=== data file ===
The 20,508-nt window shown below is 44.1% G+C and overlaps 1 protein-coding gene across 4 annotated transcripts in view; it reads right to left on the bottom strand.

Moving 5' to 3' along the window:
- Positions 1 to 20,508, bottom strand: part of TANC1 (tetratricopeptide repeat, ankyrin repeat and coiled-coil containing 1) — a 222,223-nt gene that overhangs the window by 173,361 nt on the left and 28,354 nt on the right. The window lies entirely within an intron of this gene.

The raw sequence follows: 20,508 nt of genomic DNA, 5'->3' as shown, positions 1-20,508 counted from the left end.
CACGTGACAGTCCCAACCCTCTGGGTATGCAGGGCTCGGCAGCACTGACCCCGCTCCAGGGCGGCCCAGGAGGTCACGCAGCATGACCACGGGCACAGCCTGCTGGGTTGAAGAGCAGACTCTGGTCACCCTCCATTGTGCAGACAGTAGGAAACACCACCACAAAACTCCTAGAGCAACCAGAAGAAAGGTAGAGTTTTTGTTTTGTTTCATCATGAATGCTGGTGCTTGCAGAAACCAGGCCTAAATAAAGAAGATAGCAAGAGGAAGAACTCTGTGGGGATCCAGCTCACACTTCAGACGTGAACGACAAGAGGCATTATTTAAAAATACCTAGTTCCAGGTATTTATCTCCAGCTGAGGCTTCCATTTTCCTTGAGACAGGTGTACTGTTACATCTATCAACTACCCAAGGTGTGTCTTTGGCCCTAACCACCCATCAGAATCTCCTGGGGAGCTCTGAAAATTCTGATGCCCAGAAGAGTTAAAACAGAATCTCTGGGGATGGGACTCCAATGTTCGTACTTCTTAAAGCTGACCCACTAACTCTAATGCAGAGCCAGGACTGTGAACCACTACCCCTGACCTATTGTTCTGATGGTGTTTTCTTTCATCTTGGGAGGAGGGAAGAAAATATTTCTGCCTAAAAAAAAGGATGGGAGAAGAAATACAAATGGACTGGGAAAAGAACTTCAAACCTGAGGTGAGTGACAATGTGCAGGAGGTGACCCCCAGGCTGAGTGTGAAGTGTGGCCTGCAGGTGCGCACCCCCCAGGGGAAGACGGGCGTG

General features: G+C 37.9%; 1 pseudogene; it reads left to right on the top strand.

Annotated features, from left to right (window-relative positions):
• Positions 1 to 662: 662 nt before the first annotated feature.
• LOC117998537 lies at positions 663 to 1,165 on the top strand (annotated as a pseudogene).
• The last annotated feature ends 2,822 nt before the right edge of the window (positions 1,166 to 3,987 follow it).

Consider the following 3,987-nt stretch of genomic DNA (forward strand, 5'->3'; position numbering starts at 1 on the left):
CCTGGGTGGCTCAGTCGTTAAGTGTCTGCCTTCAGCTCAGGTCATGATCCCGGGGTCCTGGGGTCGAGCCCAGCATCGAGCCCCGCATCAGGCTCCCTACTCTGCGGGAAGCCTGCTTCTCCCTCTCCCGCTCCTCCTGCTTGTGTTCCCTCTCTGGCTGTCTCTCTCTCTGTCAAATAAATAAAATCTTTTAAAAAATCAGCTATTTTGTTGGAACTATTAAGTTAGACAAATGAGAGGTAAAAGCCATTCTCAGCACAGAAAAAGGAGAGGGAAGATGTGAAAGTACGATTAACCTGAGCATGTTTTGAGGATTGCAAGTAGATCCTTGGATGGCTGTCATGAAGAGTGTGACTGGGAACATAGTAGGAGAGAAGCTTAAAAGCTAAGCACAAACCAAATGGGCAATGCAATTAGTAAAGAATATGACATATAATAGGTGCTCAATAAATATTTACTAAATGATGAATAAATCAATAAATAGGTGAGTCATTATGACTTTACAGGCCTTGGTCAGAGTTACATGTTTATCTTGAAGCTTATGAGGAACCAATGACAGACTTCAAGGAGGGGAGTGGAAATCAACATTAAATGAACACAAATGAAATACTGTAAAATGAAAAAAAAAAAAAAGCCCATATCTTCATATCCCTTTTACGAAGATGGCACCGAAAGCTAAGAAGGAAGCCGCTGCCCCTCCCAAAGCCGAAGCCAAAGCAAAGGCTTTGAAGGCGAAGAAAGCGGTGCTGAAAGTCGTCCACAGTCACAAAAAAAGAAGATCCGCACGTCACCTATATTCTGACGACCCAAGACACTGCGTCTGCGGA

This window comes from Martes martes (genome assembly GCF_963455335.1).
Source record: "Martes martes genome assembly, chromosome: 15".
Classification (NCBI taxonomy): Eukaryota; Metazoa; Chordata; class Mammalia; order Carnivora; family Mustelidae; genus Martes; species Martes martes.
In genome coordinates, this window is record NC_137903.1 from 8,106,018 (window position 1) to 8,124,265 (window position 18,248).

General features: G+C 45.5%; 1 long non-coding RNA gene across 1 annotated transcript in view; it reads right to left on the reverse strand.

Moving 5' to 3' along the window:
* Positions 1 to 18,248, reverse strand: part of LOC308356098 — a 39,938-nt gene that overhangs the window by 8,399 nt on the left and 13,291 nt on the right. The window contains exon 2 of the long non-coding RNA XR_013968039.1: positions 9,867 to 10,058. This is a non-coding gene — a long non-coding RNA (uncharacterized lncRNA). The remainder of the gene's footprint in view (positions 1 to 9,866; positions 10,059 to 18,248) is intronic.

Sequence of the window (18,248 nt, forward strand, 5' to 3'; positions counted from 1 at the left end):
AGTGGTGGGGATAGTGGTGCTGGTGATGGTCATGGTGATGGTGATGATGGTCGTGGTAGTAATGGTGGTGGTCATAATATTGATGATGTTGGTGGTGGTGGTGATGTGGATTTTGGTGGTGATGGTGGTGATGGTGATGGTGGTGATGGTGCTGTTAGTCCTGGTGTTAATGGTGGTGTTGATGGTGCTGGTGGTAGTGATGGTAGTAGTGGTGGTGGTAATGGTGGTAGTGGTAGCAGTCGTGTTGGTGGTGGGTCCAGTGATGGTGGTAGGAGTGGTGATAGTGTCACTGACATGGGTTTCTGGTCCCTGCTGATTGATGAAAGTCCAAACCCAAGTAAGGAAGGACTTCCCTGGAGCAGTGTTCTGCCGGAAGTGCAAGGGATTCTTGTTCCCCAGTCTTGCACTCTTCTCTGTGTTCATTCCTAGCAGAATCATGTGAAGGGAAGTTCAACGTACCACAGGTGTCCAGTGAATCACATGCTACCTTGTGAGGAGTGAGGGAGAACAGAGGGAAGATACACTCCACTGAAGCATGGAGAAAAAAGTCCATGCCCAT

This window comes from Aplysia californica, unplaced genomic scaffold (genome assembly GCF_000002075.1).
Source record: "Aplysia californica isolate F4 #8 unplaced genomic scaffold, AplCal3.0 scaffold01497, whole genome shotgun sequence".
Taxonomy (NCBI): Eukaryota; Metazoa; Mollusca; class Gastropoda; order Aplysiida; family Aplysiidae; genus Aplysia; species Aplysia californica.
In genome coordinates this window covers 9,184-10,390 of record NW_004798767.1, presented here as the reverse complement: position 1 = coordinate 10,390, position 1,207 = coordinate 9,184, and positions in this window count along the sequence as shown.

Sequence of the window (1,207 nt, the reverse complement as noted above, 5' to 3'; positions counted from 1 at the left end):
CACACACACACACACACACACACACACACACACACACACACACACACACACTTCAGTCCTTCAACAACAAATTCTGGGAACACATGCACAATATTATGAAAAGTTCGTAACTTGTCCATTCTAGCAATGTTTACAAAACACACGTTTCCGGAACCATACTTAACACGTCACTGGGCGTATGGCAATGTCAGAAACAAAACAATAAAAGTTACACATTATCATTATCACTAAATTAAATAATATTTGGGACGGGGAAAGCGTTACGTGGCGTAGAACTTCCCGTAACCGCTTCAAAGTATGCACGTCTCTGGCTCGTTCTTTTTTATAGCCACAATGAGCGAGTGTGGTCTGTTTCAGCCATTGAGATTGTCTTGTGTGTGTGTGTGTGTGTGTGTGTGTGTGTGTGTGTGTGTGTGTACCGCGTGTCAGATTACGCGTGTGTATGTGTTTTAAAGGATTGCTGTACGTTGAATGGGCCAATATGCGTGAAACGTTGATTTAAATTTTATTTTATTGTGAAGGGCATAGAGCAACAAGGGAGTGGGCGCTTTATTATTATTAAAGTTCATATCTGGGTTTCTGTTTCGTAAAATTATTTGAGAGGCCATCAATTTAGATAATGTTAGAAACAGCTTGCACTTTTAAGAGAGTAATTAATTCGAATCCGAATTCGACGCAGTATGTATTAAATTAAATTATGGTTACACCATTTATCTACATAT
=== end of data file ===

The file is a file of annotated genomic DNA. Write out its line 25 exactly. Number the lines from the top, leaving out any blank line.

In genome coordinates this window covers 9,184-10,390 of record NW_004798767.1, presented here as the reverse complement: position 1 = coordinate 10,390, position 1,207 = coordinate 9,184, and positions in this window count along the sequence as shown.